I (along with many other scholars) have written on speculation and how it’s easily misunderstood – and, hence, why it’s so tempting for power-mongers to turn speculators into political scapegoats. See, for example, here, and here. If the spirit moves me, I might write more on the economics of speculation in the near future.

    Follow the links…

  • So what ever happened to all of Obama’s talk of coordinating a release from the Strategic Petroleum Reserve with the British ? … or did that do the way of the Marvinas ?

  • So what ever happened to all of Obama’s talk of coordinating a release from the Strategic Petroleum Reserve with the British ? … or did that go the way of the Marvinas ?

  • It’s so arrogant to think people ignorant because they don’t believe the same right-wing position as you. One can quote just as many liberal columnists who take the opposite opinion on oil speculation as your conservative authorities—yet you tend to label as truthful those who believe and spout the same party-line as yourself.

    Actually, demand for gasoline in this country has decreased by 4.5%, and supply has increased such that we are a net exporter of fuel—but the price continues to go higher. Supply and demand has little to do with cost of fuel in America—contrary to what would be purported by the ultraconservative propagandists that you quote, and seem to believe. Corporatists have learned to manipulate the system to such a high degree, that even the ‘invisible hand’ no longer serves as the moderator.

    • @tadcf Meh. You are clearly too ignorant to live. Prices send HUGE amounts of information through a market, and NOBODY purchases enough oil or gasoline to effect that. You are like a dog watching an artist paint a masterpiece. Ooops…did I say “dog”…best watch your six…

    • @tadcf It has nothing to do with “belief”, it has to do with cold, hard facts. And the fact is our President is counting on your ignorance of how commodity markets work to push his scapegoating. As usual, you comply.

      Aren’t you the one that likes to remind people that oil is a global commodity, or am I giving you too much credit? Yet here you are concentrating on one country.

      If you’re really interested in why oil prices are up, read this:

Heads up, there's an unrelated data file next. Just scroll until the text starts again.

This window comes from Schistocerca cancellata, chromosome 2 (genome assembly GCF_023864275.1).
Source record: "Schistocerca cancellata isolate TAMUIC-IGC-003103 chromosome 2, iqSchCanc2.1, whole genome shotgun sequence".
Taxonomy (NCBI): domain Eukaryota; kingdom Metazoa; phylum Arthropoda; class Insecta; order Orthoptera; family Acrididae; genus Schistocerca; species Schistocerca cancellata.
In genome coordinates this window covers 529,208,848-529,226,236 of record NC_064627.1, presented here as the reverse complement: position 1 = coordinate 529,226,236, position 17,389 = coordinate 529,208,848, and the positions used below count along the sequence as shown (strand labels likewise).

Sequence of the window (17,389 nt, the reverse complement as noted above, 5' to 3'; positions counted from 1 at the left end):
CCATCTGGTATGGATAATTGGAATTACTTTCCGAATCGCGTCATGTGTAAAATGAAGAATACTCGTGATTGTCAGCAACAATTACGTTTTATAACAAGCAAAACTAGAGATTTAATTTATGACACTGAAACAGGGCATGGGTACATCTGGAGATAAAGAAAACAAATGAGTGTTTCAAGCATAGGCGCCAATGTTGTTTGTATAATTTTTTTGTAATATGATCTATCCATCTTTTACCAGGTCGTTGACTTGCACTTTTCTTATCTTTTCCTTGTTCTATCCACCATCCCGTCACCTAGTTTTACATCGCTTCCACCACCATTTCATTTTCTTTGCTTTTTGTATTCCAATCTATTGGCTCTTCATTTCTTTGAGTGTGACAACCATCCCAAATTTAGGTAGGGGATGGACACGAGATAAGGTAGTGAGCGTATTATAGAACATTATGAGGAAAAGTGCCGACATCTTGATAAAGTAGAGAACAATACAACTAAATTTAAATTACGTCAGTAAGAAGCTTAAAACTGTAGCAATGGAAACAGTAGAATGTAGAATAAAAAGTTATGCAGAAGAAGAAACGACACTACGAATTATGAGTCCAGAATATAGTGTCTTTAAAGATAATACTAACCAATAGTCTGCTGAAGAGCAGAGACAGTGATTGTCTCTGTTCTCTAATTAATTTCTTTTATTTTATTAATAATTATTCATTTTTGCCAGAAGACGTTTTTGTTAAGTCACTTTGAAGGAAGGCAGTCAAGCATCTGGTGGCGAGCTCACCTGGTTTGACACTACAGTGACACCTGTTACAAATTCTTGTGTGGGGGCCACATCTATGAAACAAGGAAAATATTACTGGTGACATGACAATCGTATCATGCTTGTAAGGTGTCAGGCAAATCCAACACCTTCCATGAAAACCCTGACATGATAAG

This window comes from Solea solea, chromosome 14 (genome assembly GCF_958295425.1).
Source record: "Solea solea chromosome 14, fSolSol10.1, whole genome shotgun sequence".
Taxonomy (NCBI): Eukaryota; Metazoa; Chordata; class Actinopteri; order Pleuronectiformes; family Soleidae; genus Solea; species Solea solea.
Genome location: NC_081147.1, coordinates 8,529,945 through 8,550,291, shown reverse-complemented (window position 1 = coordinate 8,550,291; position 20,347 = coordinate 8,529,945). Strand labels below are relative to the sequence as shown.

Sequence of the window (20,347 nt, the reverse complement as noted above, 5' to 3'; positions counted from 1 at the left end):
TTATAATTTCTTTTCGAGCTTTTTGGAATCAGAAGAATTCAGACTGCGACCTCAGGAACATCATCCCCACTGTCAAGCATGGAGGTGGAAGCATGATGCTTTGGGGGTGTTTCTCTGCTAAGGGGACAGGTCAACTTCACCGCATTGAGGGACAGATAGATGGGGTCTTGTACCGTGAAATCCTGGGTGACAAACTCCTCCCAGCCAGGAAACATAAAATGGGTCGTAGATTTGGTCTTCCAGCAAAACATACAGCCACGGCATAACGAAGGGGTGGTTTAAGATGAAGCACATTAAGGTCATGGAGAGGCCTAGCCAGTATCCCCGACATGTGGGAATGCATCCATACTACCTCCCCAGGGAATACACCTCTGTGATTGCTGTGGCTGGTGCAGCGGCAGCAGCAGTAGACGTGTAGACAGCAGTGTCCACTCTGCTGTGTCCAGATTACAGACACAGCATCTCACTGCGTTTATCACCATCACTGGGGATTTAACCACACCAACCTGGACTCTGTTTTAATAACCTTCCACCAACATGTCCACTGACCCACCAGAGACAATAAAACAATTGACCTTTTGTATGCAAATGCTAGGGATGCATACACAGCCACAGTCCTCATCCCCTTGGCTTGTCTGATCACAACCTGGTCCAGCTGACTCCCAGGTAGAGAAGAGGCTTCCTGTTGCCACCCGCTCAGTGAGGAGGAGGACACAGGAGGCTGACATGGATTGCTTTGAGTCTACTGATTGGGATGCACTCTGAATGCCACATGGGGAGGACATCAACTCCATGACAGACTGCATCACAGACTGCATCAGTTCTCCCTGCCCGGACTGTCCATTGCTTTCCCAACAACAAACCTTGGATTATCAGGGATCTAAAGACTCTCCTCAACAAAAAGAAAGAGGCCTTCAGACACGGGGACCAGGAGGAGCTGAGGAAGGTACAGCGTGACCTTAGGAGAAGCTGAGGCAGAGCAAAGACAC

Perhaps then you’ll understand why, when we talk about supply and demand, we actually have a clue, unlike those who would believe our President.

    • @tadcf “…demand for gasoline in this country has decreased by 4.5%, and supply has increased such that we are a net exporter of fuel—but the price continues to go higher. Supply and demand has little to do with cost of fuel in America…”

      China, India, and other countries are expanding their industry and importing more oil, thus increasing GLOBAL demand. Those countries will continue to increase their oil imports, thus driving up the price of this commodity. Increasing producing in the US may not outstrip the increased GLOBAL demand, but if your solution is to not even try to produce more, just extend that “logic” and halt all oil production in the US. Shut down all the wells, throw up your hands, and give up.

      You’d do better to just shut up about these things and save yourself the embarrassment.

  • How much does it cost to pull out of the ground and refine (I don’t know this number)? How much is it sold for (I sure as hell do know this number)? Considering its a mature industry, if there’s a persistent large difference between those two someone would have to make a strong that someone somewhere isn’t pulling something.

    • @jpm100 Look up “pure profit”. It is an economics term, so it will be new to you.

      • @Ragspierre, Competition. Look it up since it happens so rarely these days and may be new to you.

    • @jpm100 There’s a reason the vast majority of reports on oil company finances focus on the raw profit number with no reference to total sales. The actual profit margin (percentage wise) is near the average when compared to other industries, and most of the improvement in profits over the decade before the recession was in refining. Likely reasons:
      A) Oil is fungible
      B) A new gas station is relatively easy to open in a few months. Even though it takes a long time to set up a new company to pull from the ground, some companies and countries can ramp production up and down relatively quickly depending on prices because it’s easy to let a well sit until prices rise. There was no fast way of adding capacity because of the amount of equipment needed and the regulations meant they are inherently large and no company would want one sitting idle. You don’t see many mom-and-pop refineries, but there are people that have oil wells in their yard or own just a single gas station.
      With the recession, there is some refining capacity available, so that profit margin has tightened the last few years.

  • “But sometimes, unfortunate as it is, prices will rise.” That’s odd, people typically don’t complain when their income rises…